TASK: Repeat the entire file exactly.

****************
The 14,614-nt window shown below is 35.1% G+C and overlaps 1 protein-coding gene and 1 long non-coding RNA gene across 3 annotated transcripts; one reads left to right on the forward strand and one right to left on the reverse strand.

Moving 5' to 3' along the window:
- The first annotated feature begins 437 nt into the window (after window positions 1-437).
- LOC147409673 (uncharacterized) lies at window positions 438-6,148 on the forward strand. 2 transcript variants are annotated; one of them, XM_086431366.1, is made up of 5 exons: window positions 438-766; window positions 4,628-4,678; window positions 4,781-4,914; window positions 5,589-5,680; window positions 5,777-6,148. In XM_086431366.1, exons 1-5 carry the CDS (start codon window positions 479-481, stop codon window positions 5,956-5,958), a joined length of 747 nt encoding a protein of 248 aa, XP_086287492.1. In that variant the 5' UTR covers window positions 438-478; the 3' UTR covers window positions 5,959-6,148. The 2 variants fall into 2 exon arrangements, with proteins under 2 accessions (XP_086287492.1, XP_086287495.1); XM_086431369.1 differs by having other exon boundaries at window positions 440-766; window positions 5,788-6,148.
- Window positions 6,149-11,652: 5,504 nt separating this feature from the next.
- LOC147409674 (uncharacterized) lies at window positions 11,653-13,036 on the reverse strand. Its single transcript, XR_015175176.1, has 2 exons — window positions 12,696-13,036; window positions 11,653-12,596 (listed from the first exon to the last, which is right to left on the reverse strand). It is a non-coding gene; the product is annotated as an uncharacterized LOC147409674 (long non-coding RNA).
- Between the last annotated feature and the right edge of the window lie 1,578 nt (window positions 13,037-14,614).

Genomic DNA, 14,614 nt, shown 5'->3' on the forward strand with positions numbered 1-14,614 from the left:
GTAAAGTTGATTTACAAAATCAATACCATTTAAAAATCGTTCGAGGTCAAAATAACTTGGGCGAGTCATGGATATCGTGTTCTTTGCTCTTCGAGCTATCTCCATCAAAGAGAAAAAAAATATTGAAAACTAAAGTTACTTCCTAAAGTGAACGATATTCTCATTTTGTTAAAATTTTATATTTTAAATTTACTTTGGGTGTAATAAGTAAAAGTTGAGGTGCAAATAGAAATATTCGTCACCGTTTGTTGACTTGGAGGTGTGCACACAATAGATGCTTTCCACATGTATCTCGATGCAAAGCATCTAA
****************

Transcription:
The 14,614-nt window shown below is 35.1% G+C and overlaps 1 protein-coding gene and 1 long non-coding RNA gene across 3 annotated transcripts; one reads left to right on the forward strand and one right to left on the reverse strand.

Moving 5' to 3' along the window:
- The first annotated feature begins 437 nt into the window (after window positions 1-437).
- LOC147409673 (uncharacterized) lies at window positions 438-6,148 on the forward strand. 2 transcript variants are annotated; one of them, XM_086431366.1, is made up of 5 exons: window positions 438-766; window positions 4,628-4,678; window positions 4,781-4,914; window positions 5,589-5,680; window positions 5,777-6,148. In XM_086431366.1, exons 1-5 carry the CDS (start codon window positions 479-481, stop codon window positions 5,956-5,958), a joined length of 747 nt encoding a protein of 248 aa, XP_086287492.1. In that variant the 5' UTR covers window positions 438-478; the 3' UTR covers window positions 5,959-6,148. The 2 variants fall into 2 exon arrangements, with proteins under 2 accessions (XP_086287492.1, XP_086287495.1); XM_086431369.1 differs by having other exon boundaries at window positions 440-766; window positions 5,788-6,148.
- Window positions 6,149-11,652: 5,504 nt separating this feature from the next.
- LOC147409674 (uncharacterized) lies at window positions 11,653-13,036 on the reverse strand. Its single transcript, XR_015175176.1, has 2 exons — window positions 12,696-13,036; window positions 11,653-12,596 (listed from the first exon to the last, which is right to left on the reverse strand). It is a non-coding gene; the product is annotated as an uncharacterized LOC147409674 (long non-coding RNA).
- Between the last annotated feature and the right edge of the window lie 1,578 nt (window positions 13,037-14,614).

Genomic DNA, 14,614 nt, shown 5'->3' on the forward strand with positions numbered 1-14,614 from the left:
GTAAAGTTGATTTACAAAATCAATACCATTTAAAAATCGTTCGAGGTCAAAATAACTTGGGCGAGTCATGGATATCGTGTTCTTTGCTCTTCGAGCTATCTCCATCAAAGAGAAAAAAAATATTGAAAACTAAAGTTACTTCCTAAAGTGAACGATATTCTCATTTTGTTAAAATTTTATATTTTAAATTTACTTTGGGTGTAATAAGTAAAAGTTGAGGTGCAAATAGAAATATTCGTCACCGTTTGTTGACTTGGAGGTGTGCACACAATAGATGCTTTCCACATGTATCTCGATGCAAAGCATCTAA